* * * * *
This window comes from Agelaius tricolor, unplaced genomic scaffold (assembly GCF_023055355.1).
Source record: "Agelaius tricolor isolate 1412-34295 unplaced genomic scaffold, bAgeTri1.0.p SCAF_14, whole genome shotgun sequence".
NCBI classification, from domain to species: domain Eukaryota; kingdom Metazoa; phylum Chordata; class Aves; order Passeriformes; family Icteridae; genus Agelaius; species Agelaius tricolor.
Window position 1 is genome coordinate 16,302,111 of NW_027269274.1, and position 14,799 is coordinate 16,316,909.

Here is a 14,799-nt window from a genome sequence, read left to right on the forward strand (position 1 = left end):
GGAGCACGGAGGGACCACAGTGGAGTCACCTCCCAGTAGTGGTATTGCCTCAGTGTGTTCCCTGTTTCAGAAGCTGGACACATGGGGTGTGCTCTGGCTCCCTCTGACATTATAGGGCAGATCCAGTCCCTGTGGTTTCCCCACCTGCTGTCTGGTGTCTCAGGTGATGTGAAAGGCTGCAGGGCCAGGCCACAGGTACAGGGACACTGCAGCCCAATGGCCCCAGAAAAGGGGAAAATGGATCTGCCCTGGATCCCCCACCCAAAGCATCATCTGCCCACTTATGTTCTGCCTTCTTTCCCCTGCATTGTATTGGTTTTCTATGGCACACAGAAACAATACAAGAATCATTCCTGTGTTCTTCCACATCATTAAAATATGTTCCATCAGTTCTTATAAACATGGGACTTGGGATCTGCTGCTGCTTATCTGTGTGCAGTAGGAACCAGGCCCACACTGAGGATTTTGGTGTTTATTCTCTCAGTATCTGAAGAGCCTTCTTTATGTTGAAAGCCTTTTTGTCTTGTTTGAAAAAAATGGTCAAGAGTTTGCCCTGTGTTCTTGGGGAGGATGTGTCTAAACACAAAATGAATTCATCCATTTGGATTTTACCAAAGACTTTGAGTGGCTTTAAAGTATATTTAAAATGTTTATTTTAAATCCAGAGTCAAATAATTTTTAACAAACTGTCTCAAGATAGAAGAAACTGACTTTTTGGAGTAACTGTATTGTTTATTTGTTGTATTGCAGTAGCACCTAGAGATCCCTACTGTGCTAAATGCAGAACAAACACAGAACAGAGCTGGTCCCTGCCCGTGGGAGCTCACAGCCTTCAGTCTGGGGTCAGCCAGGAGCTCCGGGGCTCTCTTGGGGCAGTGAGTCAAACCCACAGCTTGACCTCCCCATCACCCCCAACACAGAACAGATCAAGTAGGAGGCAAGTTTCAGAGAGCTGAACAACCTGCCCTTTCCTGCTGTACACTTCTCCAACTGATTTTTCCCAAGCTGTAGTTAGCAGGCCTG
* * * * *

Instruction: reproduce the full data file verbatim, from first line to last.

This window comes from Agelaius tricolor, unplaced genomic scaffold (assembly GCF_023055355.1).
Source record: "Agelaius tricolor isolate 1412-34295 unplaced genomic scaffold, bAgeTri1.0.p SCAF_14, whole genome shotgun sequence".
NCBI classification, from domain to species: domain Eukaryota; kingdom Metazoa; phylum Chordata; class Aves; order Passeriformes; family Icteridae; genus Agelaius; species Agelaius tricolor.
Window position 1 is genome coordinate 16,302,111 of NW_027269274.1, and position 14,799 is coordinate 16,316,909.

Here is a 14,799-nt window from a genome sequence, read left to right on the forward strand (position 1 = left end):
GGAGCACGGAGGGACCACAGTGGAGTCACCTCCCAGTAGTGGTATTGCCTCAGTGTGTTCCCTGTTTCAGAAGCTGGACACATGGGGTGTGCTCTGGCTCCCTCTGACATTATAGGGCAGATCCAGTCCCTGTGGTTTCCCCACCTGCTGTCTGGTGTCTCAGGTGATGTGAAAGGCTGCAGGGCCAGGCCACAGGTACAGGGACACTGCAGCCCAATGGCCCCAGAAAAGGGGAAAATGGATCTGCCCTGGATCCCCCACCCAAAGCATCATCTGCCCACTTATGTTCTGCCTTCTTTCCCCTGCATTGTATTGGTTTTCTATGGCACACAGAAACAATACAAGAATCATTCCTGTGTTCTTCCACATCATTAAAATATGTTCCATCAGTTCTTATAAACATGGGACTTGGGATCTGCTGCTGCTTATCTGTGTGCAGTAGGAACCAGGCCCACACTGAGGATTTTGGTGTTTATTCTCTCAGTATCTGAAGAGCCTTCTTTATGTTGAAAGCCTTTTTGTCTTGTTTGAAAAAAATGGTCAAGAGTTTGCCCTGTGTTCTTGGGGAGGATGTGTCTAAACACAAAATGAATTCATCCATTTGGATTTTACCAAAGACTTTGAGTGGCTTTAAAGTATATTTAAAATGTTTATTTTAAATCCAGAGTCAAATAATTTTTAACAAACTGTCTCAAGATAGAAGAAACTGACTTTTTGGAGTAACTGTATTGTTTATTTGTTGTATTGCAGTAGCACCTAGAGATCCCTACTGTGCTAAATGCAGAACAAACACAGAACAGAGCTGGTCCCTGCCCGTGGGAGCTCACAGCCTTCAGTCTGGGGTCAGCCAGGAGCTCCGGGGCTCTCTTGGGGCAGTGAGTCAAACCCACAGCTTGACCTCCCCATCACCCCCAACACAGAACAGATCAAGTAGGAGGCAAGTTTCAGAGAGCTGAACAACCTGCCCTTTCCTGCTGTACACTTCTCCAACTGATTTTTCCCAAGCTGTAGTTAGCAGGCCTG